11. James E. Pearce & James C. Miller, 2001. "Freddie Mac and Fannie Mae: their funding advantage and benefits to consumers," Proceedings 737, Federal Reserve Bank of Chicago.
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    Cited by:

    1. Baroni Michel & Barthélémy Fabrice & Mokrane Madhi, 2009. "A repeat sales index robust to small datasets," THEMA Working Papers 2009-16, THEMA (THéorie Economique, Modélisation et Applications), Université de Cergy-Pontoise.
    2. Michelle H. Dreiman & Anthony Pennington-Cross, 2004. "Alternative Methods of Increasing the Precision of Weighted Repeat Sales House Prices Indices," The Journal of Real Estate Finance and Economics, Springer, vol. 28(4), pages 299-317, May.
    3. Liang Peng, 2012. "Repeat Sales Regression on Heterogeneous Properties," The Journal of Real Estate Finance and Economics, Springer, vol. 45(3), pages 804-827, October.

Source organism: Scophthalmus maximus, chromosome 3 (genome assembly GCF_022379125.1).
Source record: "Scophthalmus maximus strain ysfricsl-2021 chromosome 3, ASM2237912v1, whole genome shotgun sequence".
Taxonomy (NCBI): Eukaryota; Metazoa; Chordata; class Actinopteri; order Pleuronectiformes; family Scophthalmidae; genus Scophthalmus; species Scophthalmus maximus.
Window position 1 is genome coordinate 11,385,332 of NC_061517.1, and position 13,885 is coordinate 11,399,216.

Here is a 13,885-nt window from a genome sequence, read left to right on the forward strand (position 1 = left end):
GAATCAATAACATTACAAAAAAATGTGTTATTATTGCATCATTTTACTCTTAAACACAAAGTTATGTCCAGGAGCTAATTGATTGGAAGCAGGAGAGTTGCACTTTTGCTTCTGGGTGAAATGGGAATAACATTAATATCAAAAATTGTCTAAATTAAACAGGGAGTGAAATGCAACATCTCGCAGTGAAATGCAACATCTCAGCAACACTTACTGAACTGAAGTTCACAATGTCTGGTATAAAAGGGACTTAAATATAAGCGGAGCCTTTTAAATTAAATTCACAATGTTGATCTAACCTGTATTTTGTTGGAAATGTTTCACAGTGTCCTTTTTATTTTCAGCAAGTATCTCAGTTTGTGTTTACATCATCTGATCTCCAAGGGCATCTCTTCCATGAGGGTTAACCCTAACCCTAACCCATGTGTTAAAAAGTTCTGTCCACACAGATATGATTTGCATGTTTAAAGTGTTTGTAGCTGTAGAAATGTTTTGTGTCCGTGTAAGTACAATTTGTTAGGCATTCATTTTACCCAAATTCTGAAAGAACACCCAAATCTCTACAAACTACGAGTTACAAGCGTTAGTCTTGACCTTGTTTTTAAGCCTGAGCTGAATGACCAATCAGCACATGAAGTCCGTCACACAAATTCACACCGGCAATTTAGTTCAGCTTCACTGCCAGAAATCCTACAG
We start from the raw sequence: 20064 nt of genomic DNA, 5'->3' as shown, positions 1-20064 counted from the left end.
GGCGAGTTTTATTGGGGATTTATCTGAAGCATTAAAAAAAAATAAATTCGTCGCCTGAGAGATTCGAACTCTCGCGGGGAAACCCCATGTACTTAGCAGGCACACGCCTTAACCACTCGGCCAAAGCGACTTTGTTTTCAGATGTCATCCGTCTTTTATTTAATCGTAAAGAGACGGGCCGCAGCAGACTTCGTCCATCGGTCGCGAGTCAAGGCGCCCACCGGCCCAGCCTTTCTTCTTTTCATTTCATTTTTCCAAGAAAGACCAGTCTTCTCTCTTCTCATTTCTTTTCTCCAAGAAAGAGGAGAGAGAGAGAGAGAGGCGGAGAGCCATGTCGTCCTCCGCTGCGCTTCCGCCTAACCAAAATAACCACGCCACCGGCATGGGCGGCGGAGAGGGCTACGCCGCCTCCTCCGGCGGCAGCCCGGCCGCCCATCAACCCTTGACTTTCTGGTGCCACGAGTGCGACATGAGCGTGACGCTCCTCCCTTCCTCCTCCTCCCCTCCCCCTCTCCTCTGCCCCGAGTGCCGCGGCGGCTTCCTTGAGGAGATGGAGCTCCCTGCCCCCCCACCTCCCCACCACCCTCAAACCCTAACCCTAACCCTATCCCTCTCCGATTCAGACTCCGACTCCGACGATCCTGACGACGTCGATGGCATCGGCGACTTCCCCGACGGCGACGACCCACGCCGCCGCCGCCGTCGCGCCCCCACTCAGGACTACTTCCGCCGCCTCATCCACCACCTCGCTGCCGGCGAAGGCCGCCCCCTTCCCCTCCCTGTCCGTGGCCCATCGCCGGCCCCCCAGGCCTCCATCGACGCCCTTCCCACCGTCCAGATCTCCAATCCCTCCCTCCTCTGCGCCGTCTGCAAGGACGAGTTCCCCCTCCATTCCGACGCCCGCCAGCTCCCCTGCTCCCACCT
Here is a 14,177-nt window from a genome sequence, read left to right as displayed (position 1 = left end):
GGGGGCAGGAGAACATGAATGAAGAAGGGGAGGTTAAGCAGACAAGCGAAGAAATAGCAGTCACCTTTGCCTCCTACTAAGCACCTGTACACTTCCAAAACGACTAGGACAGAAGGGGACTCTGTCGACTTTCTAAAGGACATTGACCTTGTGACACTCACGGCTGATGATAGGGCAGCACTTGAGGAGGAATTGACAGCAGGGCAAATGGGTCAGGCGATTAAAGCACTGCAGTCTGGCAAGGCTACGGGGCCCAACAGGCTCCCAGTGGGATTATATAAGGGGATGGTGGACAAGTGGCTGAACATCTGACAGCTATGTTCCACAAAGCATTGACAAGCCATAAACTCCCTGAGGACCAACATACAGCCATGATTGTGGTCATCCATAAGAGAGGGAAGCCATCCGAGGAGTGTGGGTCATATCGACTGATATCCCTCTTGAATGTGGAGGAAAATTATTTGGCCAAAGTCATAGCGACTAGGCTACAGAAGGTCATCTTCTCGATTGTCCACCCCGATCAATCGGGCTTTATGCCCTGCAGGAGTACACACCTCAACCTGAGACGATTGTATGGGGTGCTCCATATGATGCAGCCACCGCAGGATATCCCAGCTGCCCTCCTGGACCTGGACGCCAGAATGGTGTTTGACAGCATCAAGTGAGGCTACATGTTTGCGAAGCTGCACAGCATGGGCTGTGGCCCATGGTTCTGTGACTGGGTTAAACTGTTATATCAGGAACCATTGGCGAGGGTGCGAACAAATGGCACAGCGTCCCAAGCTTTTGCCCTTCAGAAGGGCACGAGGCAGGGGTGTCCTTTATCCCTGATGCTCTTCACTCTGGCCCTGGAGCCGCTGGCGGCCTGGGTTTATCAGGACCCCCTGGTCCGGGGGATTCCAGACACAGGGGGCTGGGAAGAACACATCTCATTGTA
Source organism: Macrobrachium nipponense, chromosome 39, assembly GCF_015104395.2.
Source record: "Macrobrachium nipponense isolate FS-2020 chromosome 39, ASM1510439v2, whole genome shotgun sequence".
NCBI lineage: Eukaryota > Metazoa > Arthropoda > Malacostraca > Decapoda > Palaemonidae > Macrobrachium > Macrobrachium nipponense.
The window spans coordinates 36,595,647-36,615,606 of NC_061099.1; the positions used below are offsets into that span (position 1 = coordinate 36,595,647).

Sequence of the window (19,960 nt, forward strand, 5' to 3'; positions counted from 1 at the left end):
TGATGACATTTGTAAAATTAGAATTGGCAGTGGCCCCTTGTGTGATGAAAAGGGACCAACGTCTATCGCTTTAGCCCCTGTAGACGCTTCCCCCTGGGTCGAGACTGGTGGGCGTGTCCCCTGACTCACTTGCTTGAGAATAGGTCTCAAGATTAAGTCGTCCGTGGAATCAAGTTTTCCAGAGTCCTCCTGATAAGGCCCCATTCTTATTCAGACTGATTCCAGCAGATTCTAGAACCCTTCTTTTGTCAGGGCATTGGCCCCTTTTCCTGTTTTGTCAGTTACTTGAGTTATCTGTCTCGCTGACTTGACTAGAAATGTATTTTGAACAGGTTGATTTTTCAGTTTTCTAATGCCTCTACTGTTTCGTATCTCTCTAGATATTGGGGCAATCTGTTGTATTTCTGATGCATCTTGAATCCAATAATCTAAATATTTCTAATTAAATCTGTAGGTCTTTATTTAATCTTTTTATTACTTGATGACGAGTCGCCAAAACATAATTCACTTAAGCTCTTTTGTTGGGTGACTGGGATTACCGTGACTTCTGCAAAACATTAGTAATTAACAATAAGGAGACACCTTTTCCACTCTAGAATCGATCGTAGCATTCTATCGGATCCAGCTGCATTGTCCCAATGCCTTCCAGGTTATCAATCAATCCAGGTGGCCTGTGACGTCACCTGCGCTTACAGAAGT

4. Bourassa, Steven C. & Hoesli, Martin & Sun, Jian, 2006. "A simple alternative house price index method," Journal of Housing Economics, Elsevier, vol. 15(1), pages 80-97, March.
    5. de Vries, Paul & de Haan, Jan & van der Wal, Erna & Mariën, Gust, 2009. "A house price index based on the SPAR method," Journal of Housing Economics, Elsevier, vol. 18(3), pages 214-223, September.
    6. Michel Baroni & Fabrice Barthélémy & Mahdi Mokrane, 2008. "Is It Possible to Construct Derivatives for the Paris Residential Market?," The Journal of Real Estate Finance and Economics, Springer, vol. 37(3), pages 233-264, October.
    7. Silverstein, Joseph M., 2014. "House price indexes: methodology and revisions," Research Rap Special Report, Federal Reserve Bank of Philadelphia, issue Jun.
    8. Paul Cheshire & Gerard Dericks, 2014. "'Iconic Design' as Deadweight Loss: Rent Acquisition by Design in the Constrained London Office Market," SERC Discussion Papers 0154, Spatial Economics Research Centre, LSE.
    9. Paul Cheshire & Gerard Dericks, 2013. "Regulation, Rents and 'Iconic Design': rent acquisition by design in the tightly constrained London office market," ERSA conference papers ersa13p1071, European Regional Science Association.